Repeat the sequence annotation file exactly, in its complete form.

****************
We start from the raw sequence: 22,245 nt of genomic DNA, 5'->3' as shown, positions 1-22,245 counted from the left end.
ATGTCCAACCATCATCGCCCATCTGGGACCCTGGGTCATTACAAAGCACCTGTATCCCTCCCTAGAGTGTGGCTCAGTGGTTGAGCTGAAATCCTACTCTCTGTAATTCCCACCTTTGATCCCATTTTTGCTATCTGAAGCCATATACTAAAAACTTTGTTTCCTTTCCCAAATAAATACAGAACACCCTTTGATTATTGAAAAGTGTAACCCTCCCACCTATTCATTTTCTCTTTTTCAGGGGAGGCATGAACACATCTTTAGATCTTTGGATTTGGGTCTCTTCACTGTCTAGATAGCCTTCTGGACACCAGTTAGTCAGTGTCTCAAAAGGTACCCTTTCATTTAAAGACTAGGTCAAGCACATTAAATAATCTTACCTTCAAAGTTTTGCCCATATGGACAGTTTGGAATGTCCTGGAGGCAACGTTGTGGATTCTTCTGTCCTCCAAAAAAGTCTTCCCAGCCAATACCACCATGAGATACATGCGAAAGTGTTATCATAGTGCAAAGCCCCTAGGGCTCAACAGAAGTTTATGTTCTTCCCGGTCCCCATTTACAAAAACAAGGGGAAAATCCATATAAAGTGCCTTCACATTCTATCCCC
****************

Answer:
We start from the raw sequence: 22,245 nt of genomic DNA, 5'->3' as shown, positions 1-22,245 counted from the left end.
ATGTCCAACCATCATCGCCCATCTGGGACCCTGGGTCATTACAAAGCACCTGTATCCCTCCCTAGAGTGTGGCTCAGTGGTTGAGCTGAAATCCTACTCTCTGTAATTCCCACCTTTGATCCCATTTTTGCTATCTGAAGCCATATACTAAAAACTTTGTTTCCTTTCCCAAATAAATACAGAACACCCTTTGATTATTGAAAAGTGTAACCCTCCCACCTATTCATTTTCTCTTTTTCAGGGGAGGCATGAACACATCTTTAGATCTTTGGATTTGGGTCTCTTCACTGTCTAGATAGCCTTCTGGACACCAGTTAGTCAGTGTCTCAAAAGGTACCCTTTCATTTAAAGACTAGGTCAAGCACATTAAATAATCTTACCTTCAAAGTTTTGCCCATATGGACAGTTTGGAATGTCCTGGAGGCAACGTTGTGGATTCTTCTGTCCTCCAAAAAAGTCTTCCCAGCCAATACCACCATGAGATACATGCGAAAGTGTTATCATAGTGCAAAGCCCCTAGGGCTCAACAGAAGTTTATGTTCTTCCCGGTCCCCATTTACAAAAACAAGGGGAAAATCCATATAAAGTGCCTTCACATTCTATCCCC